I wrote the CEO Checklist for being locked and loaded for the year back in January. If you were (more or less) locked and loaded at that point, then getting locked and loaded for Q2 should be straightforward (and the list is the same for Q3 and Q4 as well). If you want extraordinary execution, get to the point where you can check all the boxes!
Here is the checklist to help make sure that you are locked and loaded for the quarter:
O 1. Each department/team has checked their results for the previous quarter against its SMART Goals, KPIs, and budgets and understands where they succeeded and failed.
O 2. Each department/team has reflected on the quarter and has answered the following questions* over a full 1-2 hour conversation for each of the main initiatives and for the general results of the department/team:
- what was expected to happen?
- what actually occurred?
- what went well, and why?
- what can be improved and how?
O 3. Each department/team has reviewed their annual goals and has proposed the next set of priority quarterly initiatives with SMART Goals. In addition, the team has proposed changes to the annual goals, if appropriate.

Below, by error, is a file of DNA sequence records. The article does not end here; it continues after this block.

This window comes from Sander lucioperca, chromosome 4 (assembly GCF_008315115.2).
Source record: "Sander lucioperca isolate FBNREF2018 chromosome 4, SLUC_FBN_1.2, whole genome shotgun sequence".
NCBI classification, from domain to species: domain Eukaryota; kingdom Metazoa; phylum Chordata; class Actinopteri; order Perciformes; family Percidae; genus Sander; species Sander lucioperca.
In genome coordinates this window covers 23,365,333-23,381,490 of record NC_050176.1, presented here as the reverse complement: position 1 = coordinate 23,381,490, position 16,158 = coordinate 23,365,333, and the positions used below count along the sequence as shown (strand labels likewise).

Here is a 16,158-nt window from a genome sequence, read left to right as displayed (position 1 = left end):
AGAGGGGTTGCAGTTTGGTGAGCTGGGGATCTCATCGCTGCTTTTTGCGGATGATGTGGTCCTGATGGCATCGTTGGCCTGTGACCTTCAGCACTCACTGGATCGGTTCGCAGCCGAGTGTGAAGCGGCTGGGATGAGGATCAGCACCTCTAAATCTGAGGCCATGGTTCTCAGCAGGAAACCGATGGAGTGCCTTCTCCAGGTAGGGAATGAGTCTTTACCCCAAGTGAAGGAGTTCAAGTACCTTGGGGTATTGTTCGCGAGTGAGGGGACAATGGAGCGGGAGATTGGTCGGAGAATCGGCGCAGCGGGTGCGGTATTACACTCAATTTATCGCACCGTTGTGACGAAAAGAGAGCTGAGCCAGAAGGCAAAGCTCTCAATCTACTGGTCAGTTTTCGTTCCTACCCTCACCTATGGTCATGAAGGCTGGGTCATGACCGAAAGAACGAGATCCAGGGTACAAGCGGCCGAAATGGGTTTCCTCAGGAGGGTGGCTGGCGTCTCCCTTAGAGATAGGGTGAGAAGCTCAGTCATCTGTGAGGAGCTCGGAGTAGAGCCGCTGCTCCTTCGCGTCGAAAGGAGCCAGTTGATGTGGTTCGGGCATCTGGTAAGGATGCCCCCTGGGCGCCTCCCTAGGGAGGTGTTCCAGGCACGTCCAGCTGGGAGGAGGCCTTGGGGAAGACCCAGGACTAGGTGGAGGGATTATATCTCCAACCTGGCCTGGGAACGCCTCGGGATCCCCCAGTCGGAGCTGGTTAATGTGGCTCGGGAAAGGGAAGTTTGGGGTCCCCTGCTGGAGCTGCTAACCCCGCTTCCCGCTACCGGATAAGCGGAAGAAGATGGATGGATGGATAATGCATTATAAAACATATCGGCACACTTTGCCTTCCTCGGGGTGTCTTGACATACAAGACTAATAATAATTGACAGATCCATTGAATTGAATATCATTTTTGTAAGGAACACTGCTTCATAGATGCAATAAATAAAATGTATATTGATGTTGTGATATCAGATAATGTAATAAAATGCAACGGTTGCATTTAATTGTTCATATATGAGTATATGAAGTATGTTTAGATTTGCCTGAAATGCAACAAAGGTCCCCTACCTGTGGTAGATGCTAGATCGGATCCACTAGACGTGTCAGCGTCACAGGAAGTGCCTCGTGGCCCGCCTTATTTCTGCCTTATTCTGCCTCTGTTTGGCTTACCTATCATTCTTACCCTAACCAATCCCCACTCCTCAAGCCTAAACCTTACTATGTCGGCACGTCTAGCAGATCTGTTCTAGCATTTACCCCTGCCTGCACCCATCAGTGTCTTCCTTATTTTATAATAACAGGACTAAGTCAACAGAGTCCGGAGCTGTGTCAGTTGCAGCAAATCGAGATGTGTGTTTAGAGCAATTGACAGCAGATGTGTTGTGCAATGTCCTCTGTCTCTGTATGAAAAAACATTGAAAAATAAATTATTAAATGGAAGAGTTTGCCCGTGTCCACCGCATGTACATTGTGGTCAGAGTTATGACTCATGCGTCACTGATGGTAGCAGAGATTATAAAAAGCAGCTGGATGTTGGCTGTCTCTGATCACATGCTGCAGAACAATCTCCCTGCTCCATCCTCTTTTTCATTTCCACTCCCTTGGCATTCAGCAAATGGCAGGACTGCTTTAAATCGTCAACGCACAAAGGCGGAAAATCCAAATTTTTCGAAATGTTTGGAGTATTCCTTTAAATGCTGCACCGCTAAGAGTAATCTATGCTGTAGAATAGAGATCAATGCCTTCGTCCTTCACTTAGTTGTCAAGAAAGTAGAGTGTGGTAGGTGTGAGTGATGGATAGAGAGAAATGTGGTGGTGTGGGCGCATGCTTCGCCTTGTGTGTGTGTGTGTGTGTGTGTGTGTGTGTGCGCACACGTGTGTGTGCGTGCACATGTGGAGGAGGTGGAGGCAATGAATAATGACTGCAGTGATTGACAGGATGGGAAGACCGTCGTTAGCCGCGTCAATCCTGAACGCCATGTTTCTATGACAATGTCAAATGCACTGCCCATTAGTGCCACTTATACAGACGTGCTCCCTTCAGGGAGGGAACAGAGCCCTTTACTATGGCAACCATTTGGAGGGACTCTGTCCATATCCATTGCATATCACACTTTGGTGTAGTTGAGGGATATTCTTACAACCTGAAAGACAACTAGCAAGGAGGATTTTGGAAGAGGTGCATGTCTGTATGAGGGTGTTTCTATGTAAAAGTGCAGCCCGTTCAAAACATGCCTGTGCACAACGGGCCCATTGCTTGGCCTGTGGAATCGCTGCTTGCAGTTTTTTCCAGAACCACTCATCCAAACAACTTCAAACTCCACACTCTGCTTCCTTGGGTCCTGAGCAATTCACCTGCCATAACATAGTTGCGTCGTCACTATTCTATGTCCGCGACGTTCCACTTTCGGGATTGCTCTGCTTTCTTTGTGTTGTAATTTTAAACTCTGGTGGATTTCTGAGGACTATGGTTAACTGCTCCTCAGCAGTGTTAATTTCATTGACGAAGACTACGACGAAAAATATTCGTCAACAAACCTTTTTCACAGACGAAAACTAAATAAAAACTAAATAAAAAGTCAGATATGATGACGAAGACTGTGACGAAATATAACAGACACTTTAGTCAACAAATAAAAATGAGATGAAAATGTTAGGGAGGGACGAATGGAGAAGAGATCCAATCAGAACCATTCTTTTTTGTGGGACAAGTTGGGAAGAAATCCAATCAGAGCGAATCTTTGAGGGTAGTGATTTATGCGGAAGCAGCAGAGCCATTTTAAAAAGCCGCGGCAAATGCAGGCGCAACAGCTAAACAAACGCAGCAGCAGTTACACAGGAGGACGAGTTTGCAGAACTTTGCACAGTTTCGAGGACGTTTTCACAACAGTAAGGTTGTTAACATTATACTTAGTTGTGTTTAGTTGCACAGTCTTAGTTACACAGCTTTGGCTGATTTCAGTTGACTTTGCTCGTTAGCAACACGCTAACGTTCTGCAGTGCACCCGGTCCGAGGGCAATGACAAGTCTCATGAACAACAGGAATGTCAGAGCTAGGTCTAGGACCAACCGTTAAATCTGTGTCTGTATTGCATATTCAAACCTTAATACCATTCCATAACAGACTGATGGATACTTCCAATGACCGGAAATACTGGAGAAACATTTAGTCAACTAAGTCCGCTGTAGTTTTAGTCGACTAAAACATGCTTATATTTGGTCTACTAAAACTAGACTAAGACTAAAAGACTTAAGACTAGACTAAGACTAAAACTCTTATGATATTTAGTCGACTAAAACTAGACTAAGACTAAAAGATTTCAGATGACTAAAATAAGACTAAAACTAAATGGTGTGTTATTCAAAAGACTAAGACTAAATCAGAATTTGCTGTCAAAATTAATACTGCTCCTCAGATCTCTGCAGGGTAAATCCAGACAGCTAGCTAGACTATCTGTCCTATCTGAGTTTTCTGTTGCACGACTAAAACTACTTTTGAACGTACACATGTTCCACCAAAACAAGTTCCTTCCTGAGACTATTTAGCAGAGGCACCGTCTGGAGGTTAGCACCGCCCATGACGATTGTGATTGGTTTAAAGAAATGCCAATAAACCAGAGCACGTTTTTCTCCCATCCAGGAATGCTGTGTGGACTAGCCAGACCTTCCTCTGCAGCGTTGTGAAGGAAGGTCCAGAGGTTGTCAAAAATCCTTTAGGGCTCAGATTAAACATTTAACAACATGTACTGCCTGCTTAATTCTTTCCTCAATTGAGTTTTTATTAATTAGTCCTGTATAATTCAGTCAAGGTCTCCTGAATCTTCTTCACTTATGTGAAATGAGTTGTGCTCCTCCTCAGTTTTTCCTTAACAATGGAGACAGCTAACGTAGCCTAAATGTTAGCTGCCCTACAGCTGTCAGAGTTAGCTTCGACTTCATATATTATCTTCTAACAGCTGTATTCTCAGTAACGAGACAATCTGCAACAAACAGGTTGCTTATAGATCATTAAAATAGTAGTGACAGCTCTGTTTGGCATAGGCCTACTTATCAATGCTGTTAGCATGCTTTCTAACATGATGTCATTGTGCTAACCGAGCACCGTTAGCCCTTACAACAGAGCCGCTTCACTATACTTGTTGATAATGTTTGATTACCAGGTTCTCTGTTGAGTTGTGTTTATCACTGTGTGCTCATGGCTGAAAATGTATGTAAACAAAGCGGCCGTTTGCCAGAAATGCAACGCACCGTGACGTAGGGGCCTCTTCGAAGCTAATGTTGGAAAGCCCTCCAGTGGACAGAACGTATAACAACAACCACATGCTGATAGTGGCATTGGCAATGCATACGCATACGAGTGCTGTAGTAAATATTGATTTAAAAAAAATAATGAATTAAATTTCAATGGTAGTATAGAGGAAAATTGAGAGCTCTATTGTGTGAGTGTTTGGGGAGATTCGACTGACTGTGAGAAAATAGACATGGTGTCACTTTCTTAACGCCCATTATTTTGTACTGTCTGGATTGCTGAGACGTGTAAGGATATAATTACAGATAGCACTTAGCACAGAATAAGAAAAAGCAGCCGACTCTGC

O 4. The Senior team and board have reviewed each teams goals against the annual goals for the company, appropriately adjusted each department/team’s priority goals and is committed to the final goals for the quarter. In addition, the senior team and board have reviewed the annual goals, KPIs and budget for the next quarter and have made adjustments to them, if appropriate.
O 5. Quarterly goals have been broken down by departments/teams into initiatives and projects for the quarter, the department/teams have committed to nailing the goals, and they are off to the races.
O 6. Each individual knows their goals for the quarter and year, they are aligned with our company goals, and each individual knows how their performance impacts the company performance.
O 7. There has been company-wide communication of the results from the prior quarter and plans for the following quarter so that everyone in the company has a sense of what happened and what is supposed to happen (ideally with as broad a group as possible presenting in these meetings over time)
If you have nailed these seven items, you should be well on your way to a successful quarter!
* these questions come from After Action Reviews that were developed by the U.S. Military and have spread to the private sector because of their usefulness to the process of continuous improvement. Agile developers have a practice, reflection, that is very similar to the After Action Review process for the same reasons.